If you’ve suffered an injury at work, you may have heard your doctor talk about your disability rating. Your disability rating refers to your ability to carry out normal daily activities and function at a standard level. This number determines whether or not you have a permanent disability and how long you can receive workers’ compensation or disability benefits. However, it can take a substantial amount of time to get a disability rating and find out what long-term benefits you may be entitled to.
What Happens After Your Injury
After you’re injured at work, you must get medically evaluated. A doctor approved by your company’s workers’ compensation insurance must do this evaluation. The independent medical exam determines the cause and extent of your injury. You may also undergo a Functional Capacity Evaluation.
Once your care provider has developed an understanding of your injury and created a care plan, you receive treatment and receive regular assessments. As long as you are still improving, you continue receiving care up to a maximum of 104 weeks.
Getting Your Disability Rating
You must meet one of two conditions to get an impairment rating. If your doctor determines that you have reached your maximum medical improvement, your doctor will assess you to determine how much function you have lost as a result of your injury. If you are nearing the end of 104 weeks of treatment—the maximum amount of time you can receive temporary wage benefits—you’ll need to be assessed.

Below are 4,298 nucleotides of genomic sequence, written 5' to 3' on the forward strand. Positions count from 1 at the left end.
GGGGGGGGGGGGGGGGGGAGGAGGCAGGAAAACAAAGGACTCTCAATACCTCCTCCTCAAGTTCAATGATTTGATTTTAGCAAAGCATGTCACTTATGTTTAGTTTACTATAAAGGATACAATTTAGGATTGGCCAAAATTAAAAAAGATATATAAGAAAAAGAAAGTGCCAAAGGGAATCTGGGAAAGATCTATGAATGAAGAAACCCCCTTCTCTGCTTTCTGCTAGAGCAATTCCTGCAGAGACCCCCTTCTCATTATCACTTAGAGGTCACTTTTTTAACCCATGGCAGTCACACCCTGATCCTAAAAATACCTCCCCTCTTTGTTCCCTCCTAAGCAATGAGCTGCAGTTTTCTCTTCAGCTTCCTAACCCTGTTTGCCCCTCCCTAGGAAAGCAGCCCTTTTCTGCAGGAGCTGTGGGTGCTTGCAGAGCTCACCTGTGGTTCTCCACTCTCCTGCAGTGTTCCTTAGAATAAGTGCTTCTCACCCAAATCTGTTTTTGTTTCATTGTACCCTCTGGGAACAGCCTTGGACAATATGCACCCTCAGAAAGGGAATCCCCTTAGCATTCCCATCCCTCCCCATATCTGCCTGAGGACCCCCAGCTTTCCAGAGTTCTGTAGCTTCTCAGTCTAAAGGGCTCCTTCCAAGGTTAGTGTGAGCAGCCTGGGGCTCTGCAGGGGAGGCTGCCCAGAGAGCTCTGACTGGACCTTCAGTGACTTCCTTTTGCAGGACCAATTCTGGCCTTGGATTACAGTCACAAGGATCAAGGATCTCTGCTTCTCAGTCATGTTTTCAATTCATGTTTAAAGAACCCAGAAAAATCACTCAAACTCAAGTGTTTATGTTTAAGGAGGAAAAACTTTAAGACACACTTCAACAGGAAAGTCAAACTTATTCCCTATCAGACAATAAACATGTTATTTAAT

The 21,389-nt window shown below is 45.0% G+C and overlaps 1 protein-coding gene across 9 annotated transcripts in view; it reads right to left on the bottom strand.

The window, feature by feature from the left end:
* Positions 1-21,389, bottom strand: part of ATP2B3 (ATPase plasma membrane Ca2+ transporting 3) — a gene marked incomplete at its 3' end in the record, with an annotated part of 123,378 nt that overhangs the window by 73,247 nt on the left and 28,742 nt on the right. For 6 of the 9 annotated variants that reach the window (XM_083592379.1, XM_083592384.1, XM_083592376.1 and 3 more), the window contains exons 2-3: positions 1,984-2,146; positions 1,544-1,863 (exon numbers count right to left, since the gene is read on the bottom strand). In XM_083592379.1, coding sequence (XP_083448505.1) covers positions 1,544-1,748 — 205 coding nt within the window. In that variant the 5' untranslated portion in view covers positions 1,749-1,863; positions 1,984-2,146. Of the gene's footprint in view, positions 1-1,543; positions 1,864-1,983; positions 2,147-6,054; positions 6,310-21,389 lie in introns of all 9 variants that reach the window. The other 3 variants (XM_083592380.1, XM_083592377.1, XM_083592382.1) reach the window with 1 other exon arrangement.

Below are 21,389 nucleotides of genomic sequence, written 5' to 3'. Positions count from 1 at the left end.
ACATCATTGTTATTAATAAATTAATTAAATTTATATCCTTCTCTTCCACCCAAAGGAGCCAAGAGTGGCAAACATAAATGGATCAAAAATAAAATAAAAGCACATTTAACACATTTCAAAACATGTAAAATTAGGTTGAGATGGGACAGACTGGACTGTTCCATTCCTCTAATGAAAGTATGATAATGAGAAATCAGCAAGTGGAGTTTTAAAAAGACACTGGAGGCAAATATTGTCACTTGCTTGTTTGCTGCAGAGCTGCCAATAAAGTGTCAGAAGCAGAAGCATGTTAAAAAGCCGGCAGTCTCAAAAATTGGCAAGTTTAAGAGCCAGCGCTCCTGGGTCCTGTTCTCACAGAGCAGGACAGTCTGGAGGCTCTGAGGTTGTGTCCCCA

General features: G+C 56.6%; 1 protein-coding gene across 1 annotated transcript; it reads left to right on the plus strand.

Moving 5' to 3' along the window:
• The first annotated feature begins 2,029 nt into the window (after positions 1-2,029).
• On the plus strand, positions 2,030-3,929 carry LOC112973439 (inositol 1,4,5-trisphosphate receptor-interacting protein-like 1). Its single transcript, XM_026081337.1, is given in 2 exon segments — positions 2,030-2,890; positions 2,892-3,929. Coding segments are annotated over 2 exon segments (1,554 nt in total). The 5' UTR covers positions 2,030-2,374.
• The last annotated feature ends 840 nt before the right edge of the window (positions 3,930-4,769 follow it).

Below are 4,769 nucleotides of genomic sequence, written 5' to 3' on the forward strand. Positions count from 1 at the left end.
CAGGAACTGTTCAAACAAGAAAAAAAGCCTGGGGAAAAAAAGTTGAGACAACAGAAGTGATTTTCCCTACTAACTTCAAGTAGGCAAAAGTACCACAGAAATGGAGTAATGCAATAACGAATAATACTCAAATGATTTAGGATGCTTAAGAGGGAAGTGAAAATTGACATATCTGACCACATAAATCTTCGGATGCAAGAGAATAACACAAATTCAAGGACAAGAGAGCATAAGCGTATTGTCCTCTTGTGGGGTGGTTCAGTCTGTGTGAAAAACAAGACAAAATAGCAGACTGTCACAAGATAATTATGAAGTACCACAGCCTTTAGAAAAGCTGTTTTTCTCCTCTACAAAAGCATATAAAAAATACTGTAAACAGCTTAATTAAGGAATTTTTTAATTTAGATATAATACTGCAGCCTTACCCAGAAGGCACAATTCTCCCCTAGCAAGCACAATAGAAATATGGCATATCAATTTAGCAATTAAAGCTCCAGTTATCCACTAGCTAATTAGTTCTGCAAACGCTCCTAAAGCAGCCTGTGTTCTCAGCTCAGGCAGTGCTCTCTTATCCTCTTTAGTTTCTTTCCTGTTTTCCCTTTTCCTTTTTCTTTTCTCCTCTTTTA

The doctor performs a number of tests to figure out how much of a permanent impairment or disability you have. Florida has developed its own standards, outlined in the Florida Uniform Permanent Impairment Rating Guidelines. Your doctor looks at your range of motion, psychological injuries, aggravation of pre-existing injuries, functional abilities, surgically treated injuries, and other factors.
How Your Rating Impacts Your Compensation
The doctor assigns you a percentage that shows how much function you have lost due to your workplace injury. Florida state law entitles injured employees to two weeks of benefits for each percentage point up to 10 percent.
From 11 to 15 percent, an injured worker gets three weeks of benefits per percentage point.
From 16 to 20 percent, you are entitled to four weeks of pay per percentage point.
For each percentage point at or above 21 percent, you receive six weeks of benefits.
Benefits amount to 75 percent of your regular pay for permanent impairment or 80 percent of your regular pay for temporary impairment.
Florida’s standards for disability ratings are complex and highly detailed, which is why it’s essential to work with a doctor with extensive experience in this area. A second opinion may be necessary if you or the workers’ compensation insurance provider disagrees with the first doctor’s assessment.
We’re Here to Help You Navigate Your Workers’ Compensation Case
Whether you’re facing temporary or permanent impairment, an experienced workers’ compensation attorney can help you get the benefits you deserve. Reach out to Scott J. Sternberg & Associates at 561-687-5660 to schedule a time to discuss your legal needs at our West Palm Beach office.